Innovations that Drive Smart Home Adoption

Silicon Labs
Smart Home
Illustration: © IoT For All

The smart home space within IoT has been a bit of a strange sector for a long time. While it’s the most consumer-facing segment of the IoT industry, it hasn’t really moved very far beyond the early adopter phase into the general consumer market. Until now.

According to a recent report from Technavio, the smart home market is projected to grow by as much as $15.23 billion over the next five years, progressing at a CAGR of almost 18 percent over that time. This is undeniably good news for smart home device manufacturers and IoT ecosystem providers like Amazon, Google, Apple, etc. The expansion of the smart home, including beyond the walls of our homes and across our neighborhoods, will raise new challenges and present new opportunities for intelligent wireless connectivity providers.

Future of Smart Home Design

One of the most common obstacles to smart home adoption has always been the perception that it’s hard for consumers to set up and maintain. In the white paper The Future of Smart Home Design,” ease of use is identified as a key driver of successful implementation. The paper states that an intelligent smart home can learn the occupants’ patterns and preferences through both observation and inference and as instructed by user rules and other inputs. Those, combined with the system’s observed data, enable smart homes to independently make decisions without additional human input if permitted to do so. A person should only have to oversee or potentially override the system’s decisions as exceptions. 

Edge Intelligence

One key enablement technology that eases the challenges for both connectivity and bandwidth is Edge Intelligence. In the same paper, it is suggested that artificial intelligence and machine learning capabilities can be brought into edge devices to accelerate and improve the complex functions, analytics, and protocols in a fully operational smart home. Making the challenge curve even steeper is the rapidly increasing number of devices being added to home networks as homes get more connected. Mainly, the increased latency between data collection and decision-making drives the demand for intelligence at the edge.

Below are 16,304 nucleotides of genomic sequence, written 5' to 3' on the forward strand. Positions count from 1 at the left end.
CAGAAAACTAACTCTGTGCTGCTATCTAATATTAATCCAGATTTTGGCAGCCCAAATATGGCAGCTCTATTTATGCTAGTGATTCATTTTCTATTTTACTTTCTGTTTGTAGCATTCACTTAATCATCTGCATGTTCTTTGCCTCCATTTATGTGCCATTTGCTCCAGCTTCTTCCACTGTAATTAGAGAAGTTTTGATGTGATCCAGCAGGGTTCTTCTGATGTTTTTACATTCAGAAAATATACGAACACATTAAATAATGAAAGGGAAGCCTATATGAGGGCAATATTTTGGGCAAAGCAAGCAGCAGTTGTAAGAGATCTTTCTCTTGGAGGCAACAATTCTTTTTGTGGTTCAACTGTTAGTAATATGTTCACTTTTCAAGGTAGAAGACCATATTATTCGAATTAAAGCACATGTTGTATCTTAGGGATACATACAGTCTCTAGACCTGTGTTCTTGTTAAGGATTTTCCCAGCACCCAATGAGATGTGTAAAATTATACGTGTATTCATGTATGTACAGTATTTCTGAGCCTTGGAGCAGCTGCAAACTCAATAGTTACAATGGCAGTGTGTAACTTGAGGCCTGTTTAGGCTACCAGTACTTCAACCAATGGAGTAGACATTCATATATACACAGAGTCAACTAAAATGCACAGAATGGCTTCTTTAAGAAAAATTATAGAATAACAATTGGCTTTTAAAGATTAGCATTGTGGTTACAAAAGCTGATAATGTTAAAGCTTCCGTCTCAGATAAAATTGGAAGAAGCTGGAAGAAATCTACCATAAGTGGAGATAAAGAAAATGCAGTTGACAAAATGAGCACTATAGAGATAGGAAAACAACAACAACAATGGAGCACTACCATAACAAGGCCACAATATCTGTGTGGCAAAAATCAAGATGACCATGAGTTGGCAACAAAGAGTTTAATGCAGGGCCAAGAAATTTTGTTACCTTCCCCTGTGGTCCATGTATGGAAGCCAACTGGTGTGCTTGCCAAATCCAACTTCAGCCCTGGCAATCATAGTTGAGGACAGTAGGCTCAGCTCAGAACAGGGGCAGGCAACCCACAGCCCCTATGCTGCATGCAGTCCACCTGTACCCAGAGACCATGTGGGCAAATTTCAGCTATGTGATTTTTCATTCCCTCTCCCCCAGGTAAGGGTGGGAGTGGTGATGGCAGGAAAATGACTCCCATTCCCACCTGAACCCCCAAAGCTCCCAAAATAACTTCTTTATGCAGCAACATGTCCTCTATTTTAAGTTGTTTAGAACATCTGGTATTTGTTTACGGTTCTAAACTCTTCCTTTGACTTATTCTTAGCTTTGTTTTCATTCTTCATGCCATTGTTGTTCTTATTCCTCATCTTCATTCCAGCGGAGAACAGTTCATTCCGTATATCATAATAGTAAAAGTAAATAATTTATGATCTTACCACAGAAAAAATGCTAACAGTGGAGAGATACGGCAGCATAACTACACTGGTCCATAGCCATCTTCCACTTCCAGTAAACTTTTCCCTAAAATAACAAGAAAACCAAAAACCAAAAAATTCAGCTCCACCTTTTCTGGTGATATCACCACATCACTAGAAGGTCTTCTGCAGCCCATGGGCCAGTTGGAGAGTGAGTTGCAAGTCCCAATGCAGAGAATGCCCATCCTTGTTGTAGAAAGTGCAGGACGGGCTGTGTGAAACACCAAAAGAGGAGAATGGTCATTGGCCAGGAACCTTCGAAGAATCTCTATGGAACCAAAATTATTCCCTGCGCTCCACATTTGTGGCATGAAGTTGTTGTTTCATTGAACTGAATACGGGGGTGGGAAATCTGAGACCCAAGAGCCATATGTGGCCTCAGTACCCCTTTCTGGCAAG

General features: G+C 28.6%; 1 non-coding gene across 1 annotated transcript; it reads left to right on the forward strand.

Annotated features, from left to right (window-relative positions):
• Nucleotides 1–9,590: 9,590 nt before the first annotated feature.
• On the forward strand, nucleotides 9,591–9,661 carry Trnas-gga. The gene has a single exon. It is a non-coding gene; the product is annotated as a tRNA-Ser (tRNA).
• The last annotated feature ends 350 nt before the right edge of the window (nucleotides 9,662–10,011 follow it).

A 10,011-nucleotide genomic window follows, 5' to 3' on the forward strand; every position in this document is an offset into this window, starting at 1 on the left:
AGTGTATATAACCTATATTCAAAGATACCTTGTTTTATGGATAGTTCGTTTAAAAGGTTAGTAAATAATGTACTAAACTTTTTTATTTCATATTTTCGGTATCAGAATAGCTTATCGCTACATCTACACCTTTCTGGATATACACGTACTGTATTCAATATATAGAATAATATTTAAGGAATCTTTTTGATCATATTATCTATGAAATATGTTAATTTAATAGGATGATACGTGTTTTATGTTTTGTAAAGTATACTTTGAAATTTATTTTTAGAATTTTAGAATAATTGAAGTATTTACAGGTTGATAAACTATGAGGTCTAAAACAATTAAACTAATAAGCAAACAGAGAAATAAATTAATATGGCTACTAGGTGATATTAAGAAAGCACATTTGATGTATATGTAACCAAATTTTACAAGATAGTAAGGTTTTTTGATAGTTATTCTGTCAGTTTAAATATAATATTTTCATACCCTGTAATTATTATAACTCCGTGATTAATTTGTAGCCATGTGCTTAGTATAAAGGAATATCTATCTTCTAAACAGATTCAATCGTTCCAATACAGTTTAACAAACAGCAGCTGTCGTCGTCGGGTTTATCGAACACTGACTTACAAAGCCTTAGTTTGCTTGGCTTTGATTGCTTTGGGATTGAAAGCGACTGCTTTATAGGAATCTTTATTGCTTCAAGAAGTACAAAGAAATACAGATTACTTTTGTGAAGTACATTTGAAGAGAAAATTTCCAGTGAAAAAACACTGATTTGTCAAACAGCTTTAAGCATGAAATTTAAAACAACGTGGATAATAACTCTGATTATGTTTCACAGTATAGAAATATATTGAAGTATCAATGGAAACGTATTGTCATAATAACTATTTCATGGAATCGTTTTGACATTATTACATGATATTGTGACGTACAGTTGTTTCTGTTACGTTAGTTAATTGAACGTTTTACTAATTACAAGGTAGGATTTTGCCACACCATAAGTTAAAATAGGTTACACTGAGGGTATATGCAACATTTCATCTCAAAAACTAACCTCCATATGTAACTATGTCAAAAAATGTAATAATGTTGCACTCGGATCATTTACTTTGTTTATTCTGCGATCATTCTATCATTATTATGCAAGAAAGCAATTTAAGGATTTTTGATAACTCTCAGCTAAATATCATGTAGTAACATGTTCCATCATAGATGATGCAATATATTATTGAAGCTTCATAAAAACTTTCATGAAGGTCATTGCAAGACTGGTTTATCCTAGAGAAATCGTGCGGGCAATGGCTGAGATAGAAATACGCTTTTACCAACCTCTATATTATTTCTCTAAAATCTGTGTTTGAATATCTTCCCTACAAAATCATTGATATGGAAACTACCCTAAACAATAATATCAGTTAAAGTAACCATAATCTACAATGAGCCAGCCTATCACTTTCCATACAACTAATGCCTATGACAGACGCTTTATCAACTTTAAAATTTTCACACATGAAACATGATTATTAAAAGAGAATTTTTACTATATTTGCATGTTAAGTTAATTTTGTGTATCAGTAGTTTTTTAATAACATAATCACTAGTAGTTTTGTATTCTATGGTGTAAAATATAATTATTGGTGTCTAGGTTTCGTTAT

AI should be working in both the edge devices and in the hubs and gateways to enable smart home implementations best. These devices need greater local computing and storage resources than ever before to support advanced automation and analytics. An important aspect of component selection for smart devices is how many supporting vendors the silicon manufacturer has brought together. The more comprehensive the options, the more efficient a system can be.

Security

IoT security has long been an issue for smart home adoption, and now, privacy is also becoming a key concern for consumers. For the smart home – and the IoT as a whole – to scale, security issues must be addressed at both the OEM and the network levels. In addition, the market will need to educate consumers on how they are being protected from breaches in both areas. 

Security threats evolve, so smart devices must evolve as well. IoT device makers should prioritize the inclusion of hardware and software security features that prevent counterfeit devices from using public device IDs to pretend to be an authentic device, have unique device ECC-based public/private keypairs on-chip and through a certificate, and have preventative measures so bad actors cannot hijack code to gain remote control of devices.

Smarter Homes

These are just a few of the challenges that face the growing smart home market, but the opportunities embedded in overcoming these challenges are vast. Smarter homes mean more energy savings, a more secure home, less time spent on chores that are now automated, and an overall higher quality of life.

For a deep dive into the specific strategies and skills that can help you develop smarter, safer, and more efficient smart home products, make sure you register for the upcoming virtual conference Works With by Silicon Labs. Works With is ideal for software developers, hardware engineers, product managers, and IoT business leaders, offering technical, hands-on workshops and market development strategy sessions.